In November, we told you about the woman who took a photo (left) of the man who allegedly punched her at Broad and Arch, a split second after he hit her in broad daylight. That same man was also accused of punching another woman within the same week at a SEPTA station at Broad and Erie. Now, police have a suspect in custody. Read more »
NBC 10 reports that SEPTA is reviewing its safety procedures in the wake of Sunday’s fatal train accident in the Bronx. In the meantime, the transit agency has finished installation of a $150 million “automatic train control” system to prevent on-track collisions with other trains, and is spending $170 million on a “Positive Train Control” system that can override an engineer and take control of a train during an emergency; the second system is due to be completed in 2015.
Thank you, thank you, thank you!
A hearty round of applause to Pennsylvania’s Republican-controlled House and Senate! By granting GOP Governor Tom Corbett his most highly sought prize — the nation’s highest gas and diesel taxes — the legislature has ensured two things:
1) Tommy Boy will lose next year’s election by an even bigger margin, and
2) He is now likely to achieve the impossible: an approval rating in the single digits.
To be fair, the last one’s not all that hard, since he was already in the toilet at a historically low 17 percent approval.
About the only thing more monumental than the rear-ending Corbett just gave his citizens via the second-largest tax increase in state history is his “bi-partisan” legacy, as no one has done more for the Democratic Party.
Say you work at Urban Outfitters HQ down at the Navy Yard, and for whatever reason you live in a cubicle at Philly Mag HQ at 1818 Market Street. Not such a bad commute, right? Straight shot down Broad, after all. Actually, it’s terrible. According to trusty Google Maps, that would take you 45 minutes. Way more from West Philly or Fishtown or wherever. Why? Because you’re walking 20 minutes from the stadium stop on the Broad Street Line, no matter whence you came. Read more »
Public service announcement:
The transit agency says that a routine maintenance project will close the trolley tunnel in Center City from 5 a.m. Sunday through 5 a.m. Monday. Service on trolley routes 11, 13, 34 and 36 will begin and end at 40th and Market streets. Route 10 service will begin and end at 40th and Filbert streets. SEPTA says riders should use the Market-Frankford subway line for travel to and from Center City.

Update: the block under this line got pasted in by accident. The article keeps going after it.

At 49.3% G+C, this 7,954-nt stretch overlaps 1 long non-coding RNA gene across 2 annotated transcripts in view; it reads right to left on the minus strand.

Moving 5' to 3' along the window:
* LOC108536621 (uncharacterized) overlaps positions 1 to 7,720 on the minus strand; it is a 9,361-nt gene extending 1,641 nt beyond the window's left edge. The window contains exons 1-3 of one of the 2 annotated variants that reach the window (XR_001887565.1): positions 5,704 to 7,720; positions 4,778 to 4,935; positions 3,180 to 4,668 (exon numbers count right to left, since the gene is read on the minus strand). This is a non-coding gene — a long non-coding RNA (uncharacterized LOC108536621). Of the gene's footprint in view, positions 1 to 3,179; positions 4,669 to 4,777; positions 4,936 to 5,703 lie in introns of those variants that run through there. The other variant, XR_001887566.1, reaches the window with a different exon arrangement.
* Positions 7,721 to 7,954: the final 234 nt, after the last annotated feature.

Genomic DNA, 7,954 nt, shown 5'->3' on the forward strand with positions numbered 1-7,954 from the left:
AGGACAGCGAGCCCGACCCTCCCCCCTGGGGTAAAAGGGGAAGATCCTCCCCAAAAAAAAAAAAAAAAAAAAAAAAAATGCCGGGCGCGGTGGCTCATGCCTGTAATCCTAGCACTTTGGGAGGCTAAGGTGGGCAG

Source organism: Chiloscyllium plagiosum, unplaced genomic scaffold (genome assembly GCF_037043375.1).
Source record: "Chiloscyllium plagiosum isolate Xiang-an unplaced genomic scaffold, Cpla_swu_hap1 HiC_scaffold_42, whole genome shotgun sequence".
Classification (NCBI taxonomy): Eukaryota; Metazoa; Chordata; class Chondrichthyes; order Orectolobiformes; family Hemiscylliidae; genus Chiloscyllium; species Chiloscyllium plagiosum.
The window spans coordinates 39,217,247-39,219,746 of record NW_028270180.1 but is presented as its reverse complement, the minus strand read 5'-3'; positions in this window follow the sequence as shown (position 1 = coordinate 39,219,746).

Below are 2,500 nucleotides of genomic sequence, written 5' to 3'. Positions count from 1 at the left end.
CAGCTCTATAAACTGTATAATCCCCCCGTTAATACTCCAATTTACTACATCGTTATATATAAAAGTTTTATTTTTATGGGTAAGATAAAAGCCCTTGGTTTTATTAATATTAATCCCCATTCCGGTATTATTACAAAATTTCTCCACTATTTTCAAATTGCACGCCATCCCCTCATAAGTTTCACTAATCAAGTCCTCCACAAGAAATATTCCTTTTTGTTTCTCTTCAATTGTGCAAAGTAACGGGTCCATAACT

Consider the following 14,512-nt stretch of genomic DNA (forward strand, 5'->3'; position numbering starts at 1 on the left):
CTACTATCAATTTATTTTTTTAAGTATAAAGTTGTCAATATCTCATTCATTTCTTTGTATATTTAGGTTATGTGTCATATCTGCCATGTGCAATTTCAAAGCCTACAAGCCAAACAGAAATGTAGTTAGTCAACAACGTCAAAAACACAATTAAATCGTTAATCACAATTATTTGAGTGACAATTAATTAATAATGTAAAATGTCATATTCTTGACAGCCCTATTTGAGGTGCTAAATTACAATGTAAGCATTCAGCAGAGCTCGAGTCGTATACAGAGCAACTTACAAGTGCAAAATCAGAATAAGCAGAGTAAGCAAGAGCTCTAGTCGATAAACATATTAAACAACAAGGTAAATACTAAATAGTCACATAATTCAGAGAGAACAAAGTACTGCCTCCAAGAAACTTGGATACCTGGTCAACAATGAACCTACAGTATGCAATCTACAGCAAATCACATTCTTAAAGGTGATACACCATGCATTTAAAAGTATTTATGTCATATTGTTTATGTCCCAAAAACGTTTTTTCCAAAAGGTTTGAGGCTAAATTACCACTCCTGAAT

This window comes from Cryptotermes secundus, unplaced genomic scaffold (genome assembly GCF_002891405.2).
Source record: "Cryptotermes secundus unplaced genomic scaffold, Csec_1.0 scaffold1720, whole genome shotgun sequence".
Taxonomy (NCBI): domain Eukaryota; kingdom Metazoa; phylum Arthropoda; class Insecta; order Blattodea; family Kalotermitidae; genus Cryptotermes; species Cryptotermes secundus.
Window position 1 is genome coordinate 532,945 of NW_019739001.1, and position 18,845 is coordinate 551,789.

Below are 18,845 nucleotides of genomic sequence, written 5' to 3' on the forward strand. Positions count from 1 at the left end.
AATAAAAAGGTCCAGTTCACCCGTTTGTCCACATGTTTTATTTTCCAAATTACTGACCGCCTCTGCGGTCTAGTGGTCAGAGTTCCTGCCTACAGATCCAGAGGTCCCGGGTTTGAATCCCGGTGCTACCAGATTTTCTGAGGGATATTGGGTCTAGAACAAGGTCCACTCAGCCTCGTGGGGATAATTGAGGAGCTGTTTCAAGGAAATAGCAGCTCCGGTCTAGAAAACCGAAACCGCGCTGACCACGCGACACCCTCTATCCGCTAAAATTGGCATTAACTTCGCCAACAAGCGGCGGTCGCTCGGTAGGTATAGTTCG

The rampage–if that’s what it is–continues. This week, Philly Mag’s Victor Fiorillo has been on the ‘knockout game’ beat, documenting a couple instances in which two separate women were punched for no reason. (Possibly by the same guy.) Well now, Lower Merion police have made two arrests after similar incident. Lower Merion! The Main Line!
After a late, late, late-night vote on Tuesday to pass the State House, the state’s big transportation bill passed the Senate easily on Wednesday, 43-7. It’ll go back to the House, which will pass it, and then to Corbett’s desk for a signature. This not only gives Corbett one of the big legislative accomplishments he’s been striving for for three years, but some much-needed cash for roads, bridges, and even little old SEPTA.
The good news? “Gov. Tom Corbett’s hopes for a major legislative win came roaring back to life Tuesday, as the state House voted 104-95 to give key preliminary approval to a multi-pronged, $2.4 billion transportation funding program,” the Patriot-News reports. (We don’t care about Corbett’s hopes, but we do care about transportation funding.)
“But no one was lighting victory cigars Tuesday night. That’s because the House plan contains a key change that has not passed muster in the state Senate yet: a modest, albeit once-in-a-generation reform to Pennsylvania’s prevailing wage statute.The bill raises the cost threshold at which the law’s minimum wage requirements kick in for transportation construction projects from an outdated $25,000 at present, to $100,000 going forward.” The question is: Is that union-busting enough or too union-busting for the Senate to accept? We’ll find out soon.
CBS Philly reports: “‘SEPTA general manager Joe Casey today said he’s disappointed the transportation bill failed last night (see related story), and he says without that money you’ll see a slow dismantling of the SEPTA system: ‘It’s not immediately, but it’s a gradual reduction of service and dismantling the rail system as we know it — regional rails, trolley lines — it’s all the critical infrastructure, and that’s what we need the money for.’”
NewsWorks writes that Allyson Schwartz, a Democratic hopeful for governor, is out trying to raise support for a statewide comprehesive transportation bill in Harrisburg. “Republicans have opposed the roughly $2 billion plan and its anticipated effect on motorists through potentially higher gas prices and increased license and registration fees,” the site reports. “Republican leaders have insisted it can only pass among their members if it includes changes to the state’s prevailing wage law to bring down union pay on smaller public works projects.”